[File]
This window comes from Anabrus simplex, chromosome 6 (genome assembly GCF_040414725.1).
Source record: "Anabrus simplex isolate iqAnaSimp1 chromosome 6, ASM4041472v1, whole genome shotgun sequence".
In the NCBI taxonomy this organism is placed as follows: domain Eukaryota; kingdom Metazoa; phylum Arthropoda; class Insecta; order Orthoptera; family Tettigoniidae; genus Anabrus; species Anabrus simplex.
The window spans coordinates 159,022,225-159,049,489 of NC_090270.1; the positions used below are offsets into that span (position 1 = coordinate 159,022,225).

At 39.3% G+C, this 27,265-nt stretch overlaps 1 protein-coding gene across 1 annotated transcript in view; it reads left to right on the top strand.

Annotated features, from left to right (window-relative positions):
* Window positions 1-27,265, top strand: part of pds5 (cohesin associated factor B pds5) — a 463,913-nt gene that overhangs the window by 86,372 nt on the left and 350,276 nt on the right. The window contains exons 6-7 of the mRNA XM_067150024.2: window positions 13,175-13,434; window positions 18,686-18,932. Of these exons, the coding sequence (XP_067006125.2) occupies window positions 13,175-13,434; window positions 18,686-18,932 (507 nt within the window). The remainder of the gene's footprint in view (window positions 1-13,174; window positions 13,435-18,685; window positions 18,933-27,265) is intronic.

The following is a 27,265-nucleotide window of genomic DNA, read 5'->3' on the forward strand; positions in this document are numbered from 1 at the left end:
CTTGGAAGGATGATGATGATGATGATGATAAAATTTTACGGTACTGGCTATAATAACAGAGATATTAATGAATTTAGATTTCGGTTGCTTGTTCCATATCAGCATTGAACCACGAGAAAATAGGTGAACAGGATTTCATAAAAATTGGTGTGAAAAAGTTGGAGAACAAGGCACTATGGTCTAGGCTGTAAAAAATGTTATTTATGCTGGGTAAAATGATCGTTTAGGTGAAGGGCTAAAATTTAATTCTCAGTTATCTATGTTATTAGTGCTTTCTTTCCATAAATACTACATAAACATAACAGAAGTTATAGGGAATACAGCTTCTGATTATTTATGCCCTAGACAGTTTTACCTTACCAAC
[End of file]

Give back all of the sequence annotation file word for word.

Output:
This window comes from Anabrus simplex, chromosome 6 (genome assembly GCF_040414725.1).
Source record: "Anabrus simplex isolate iqAnaSimp1 chromosome 6, ASM4041472v1, whole genome shotgun sequence".
In the NCBI taxonomy this organism is placed as follows: domain Eukaryota; kingdom Metazoa; phylum Arthropoda; class Insecta; order Orthoptera; family Tettigoniidae; genus Anabrus; species Anabrus simplex.
The window spans coordinates 159,022,225-159,049,489 of NC_090270.1; the positions used below are offsets into that span (position 1 = coordinate 159,022,225).

At 39.3% G+C, this 27,265-nt stretch overlaps 1 protein-coding gene across 1 annotated transcript in view; it reads left to right on the top strand.

Annotated features, from left to right (window-relative positions):
* Window positions 1-27,265, top strand: part of pds5 (cohesin associated factor B pds5) — a 463,913-nt gene that overhangs the window by 86,372 nt on the left and 350,276 nt on the right. The window contains exons 6-7 of the mRNA XM_067150024.2: window positions 13,175-13,434; window positions 18,686-18,932. Of these exons, the coding sequence (XP_067006125.2) occupies window positions 13,175-13,434; window positions 18,686-18,932 (507 nt within the window). The remainder of the gene's footprint in view (window positions 1-13,174; window positions 13,435-18,685; window positions 18,933-27,265) is intronic.

The following is a 27,265-nucleotide window of genomic DNA, read 5'->3' on the forward strand; positions in this document are numbered from 1 at the left end:
CTTGGAAGGATGATGATGATGATGATGATAAAATTTTACGGTACTGGCTATAATAACAGAGATATTAATGAATTTAGATTTCGGTTGCTTGTTCCATATCAGCATTGAACCACGAGAAAATAGGTGAACAGGATTTCATAAAAATTGGTGTGAAAAAGTTGGAGAACAAGGCACTATGGTCTAGGCTGTAAAAAATGTTATTTATGCTGGGTAAAATGATCGTTTAGGTGAAGGGCTAAAATTTAATTCTCAGTTATCTATGTTATTAGTGCTTTCTTTCCATAAATACTACATAAACATAACAGAAGTTATAGGGAATACAGCTTCTGATTATTTATGCCCTAGACAGTTTTACCTTACCAAC